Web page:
Unleashing Risk Capital is Key to Stock Market Appreciation

     Stocks may be cheap, and bonds may be expensive according to most fundamental models, but it just doesn’t seem to matter to “Mr. Market” right now.  There are a lot of hypotheses out there as to why stocks are trading at such a discount by historical standards.  Some of the reasons center on US politics, Europe’s deleveraging, consumer confidence, geopolitical risks, and unemployment.  These are all legitimate risks that need to be factored, yet I believe there may be a more basic theme that ties all of these reasons together.

     A recent conversation with a colleague sparked a very fruitful conversation regarding how best to discount the value of a particular business so that we could come up with an accurate intrinsic value for the publicly traded shares of its common stock.  As we finally arrived at the best discount rate to use in our pricing model, and we plugged in our numbers, we concluded that this stock was trading at a very large discount to its intrinsic value.  Usually, by using consensus numbers to input into our model, we elevate our probability of being correct. 

     Finding discounted stock prices in high quality, growing businesses is not that difficult to do these days.  This begs the question:  Why are investors backing away from their fundamental models and failing to put their capital to work where it will be rewarded?  Answer:  A lack of visibility.

     I think an example of the answer can be found in a story that I read last night regarding the NFL and its recent deal with ESPN.  The division of Disney will invest 15.2 billion dollars to secure the rights to Monday Night Football through the 2021 season.  This is a significant amount of capital that Disney has decided to risk in order to secure the rights to broadcast approximately 160 regular season NFL games over the next ten years, especially when you consider that ESPN generates only about 5 billion dollars for Disney on all of its sports programming each year.  Bottom line…ESPN is making a big bet on Monday Night football’s success and the return it can produce on more than 15 billion dollars.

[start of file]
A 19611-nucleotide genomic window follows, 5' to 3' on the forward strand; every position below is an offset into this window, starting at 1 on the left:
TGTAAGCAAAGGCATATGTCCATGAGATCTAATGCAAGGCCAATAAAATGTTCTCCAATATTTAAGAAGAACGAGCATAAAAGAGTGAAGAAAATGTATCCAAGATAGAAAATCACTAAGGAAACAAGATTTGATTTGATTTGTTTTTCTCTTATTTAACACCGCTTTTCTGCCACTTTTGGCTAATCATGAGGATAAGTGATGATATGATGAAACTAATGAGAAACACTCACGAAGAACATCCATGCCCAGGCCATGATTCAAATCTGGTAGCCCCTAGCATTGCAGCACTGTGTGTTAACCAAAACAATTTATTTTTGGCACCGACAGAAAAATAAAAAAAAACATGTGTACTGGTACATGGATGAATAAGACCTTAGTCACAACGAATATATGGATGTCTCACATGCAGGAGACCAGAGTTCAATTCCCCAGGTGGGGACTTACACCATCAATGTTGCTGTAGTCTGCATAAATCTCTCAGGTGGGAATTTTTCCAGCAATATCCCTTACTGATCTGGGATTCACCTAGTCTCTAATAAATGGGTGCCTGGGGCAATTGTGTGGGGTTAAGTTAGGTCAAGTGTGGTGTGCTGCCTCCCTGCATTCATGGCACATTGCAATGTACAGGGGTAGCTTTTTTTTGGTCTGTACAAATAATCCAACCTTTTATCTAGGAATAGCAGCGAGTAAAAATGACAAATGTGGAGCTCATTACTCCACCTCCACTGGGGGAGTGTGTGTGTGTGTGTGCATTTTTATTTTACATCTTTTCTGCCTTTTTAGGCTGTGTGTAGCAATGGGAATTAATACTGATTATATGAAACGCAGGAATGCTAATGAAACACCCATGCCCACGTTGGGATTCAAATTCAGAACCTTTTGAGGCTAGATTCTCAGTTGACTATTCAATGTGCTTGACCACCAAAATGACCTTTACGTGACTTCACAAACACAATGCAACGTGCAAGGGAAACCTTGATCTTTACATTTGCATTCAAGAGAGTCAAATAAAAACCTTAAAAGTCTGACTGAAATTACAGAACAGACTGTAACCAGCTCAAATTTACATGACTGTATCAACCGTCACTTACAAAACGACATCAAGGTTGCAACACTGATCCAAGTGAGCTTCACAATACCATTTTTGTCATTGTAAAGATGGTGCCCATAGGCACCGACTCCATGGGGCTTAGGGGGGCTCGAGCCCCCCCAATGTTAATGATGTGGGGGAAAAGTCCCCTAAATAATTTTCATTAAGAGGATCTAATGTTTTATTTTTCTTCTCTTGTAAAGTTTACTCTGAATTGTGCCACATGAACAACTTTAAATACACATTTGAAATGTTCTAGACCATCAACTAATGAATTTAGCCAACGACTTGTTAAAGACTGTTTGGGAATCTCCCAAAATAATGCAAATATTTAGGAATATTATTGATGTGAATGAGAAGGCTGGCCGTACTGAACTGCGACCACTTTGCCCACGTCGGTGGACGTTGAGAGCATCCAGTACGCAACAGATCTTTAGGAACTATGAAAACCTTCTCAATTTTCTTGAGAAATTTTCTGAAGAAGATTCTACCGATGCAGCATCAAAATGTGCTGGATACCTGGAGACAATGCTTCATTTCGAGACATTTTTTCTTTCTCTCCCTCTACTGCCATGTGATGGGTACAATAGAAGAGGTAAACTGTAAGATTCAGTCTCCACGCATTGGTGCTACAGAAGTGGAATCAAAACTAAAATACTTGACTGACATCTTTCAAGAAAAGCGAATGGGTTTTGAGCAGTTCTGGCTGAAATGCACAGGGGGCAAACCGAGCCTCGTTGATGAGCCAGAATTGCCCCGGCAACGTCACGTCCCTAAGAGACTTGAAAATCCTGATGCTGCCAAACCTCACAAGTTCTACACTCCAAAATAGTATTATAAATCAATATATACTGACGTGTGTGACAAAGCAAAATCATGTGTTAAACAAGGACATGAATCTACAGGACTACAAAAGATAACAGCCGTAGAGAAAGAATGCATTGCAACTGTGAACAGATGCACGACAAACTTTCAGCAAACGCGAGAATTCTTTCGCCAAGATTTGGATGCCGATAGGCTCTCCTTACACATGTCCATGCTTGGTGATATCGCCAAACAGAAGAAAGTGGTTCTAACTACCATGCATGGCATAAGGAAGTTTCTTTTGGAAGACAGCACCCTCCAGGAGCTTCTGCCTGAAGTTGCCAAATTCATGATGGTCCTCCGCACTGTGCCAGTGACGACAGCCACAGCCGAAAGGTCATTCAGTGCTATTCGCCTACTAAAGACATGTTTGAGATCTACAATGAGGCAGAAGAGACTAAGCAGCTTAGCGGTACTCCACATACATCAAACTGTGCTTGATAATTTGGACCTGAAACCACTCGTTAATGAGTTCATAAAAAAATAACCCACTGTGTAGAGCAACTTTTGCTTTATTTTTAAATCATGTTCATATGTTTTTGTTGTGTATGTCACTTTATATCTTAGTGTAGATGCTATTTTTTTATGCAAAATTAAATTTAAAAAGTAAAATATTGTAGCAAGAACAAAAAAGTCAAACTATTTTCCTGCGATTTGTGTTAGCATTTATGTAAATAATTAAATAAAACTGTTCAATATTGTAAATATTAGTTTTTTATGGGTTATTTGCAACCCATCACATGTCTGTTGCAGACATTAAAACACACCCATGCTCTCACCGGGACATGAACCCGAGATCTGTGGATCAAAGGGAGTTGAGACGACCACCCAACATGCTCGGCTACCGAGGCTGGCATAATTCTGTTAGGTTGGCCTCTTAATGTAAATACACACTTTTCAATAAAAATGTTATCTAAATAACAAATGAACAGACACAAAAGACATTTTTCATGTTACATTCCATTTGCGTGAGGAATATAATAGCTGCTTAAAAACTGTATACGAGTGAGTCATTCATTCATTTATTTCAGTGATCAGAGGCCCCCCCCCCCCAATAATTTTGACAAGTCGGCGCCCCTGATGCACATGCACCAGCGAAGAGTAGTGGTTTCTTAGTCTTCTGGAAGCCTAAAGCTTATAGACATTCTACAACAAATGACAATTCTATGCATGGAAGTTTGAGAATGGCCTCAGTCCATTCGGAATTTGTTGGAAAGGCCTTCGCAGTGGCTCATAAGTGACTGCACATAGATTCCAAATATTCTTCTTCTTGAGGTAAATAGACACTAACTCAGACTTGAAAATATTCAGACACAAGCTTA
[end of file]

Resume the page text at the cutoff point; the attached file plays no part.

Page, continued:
This deal is a good example of putting real capital at risk.  So why is ESPN willing to do it?   The answer is found in the recent contract negotiations between the Players’ Union and the NFL.  Whether or not you agree with all of the details of the deal, the fact that the deal was a long-term (10 year) deal allows for ESPN to make this kind of investment. 

      The moral of the story…If we want the private sector to create more jobs, if we want more growth in our economy, and if we want assets to get priced more closely to their intrinsic values, then we need our leaders to start solving economic woes with a focus on long-term solutions, not short-term fixes. 

     The big issues of our day cannot continue to remain in flux.  Whether it is our federal tax policy, healthcare policy, or budget, our leaders must stop injecting uncertainty into the “rules of the game”.  Simply put, risk capital needs some measure of certainty over time to allow for a calculation of return to take place.  Without the ability to have conviction in a business or pricing model, business people will continue to remain cautious and economic growth will suffer.  On the other hand, if we can give business people a long-term set of rules that allow for a reasonable return on investment, risk capital will come off the sidelines and “Mr. Market” will begin to price assets more closely to historical standards.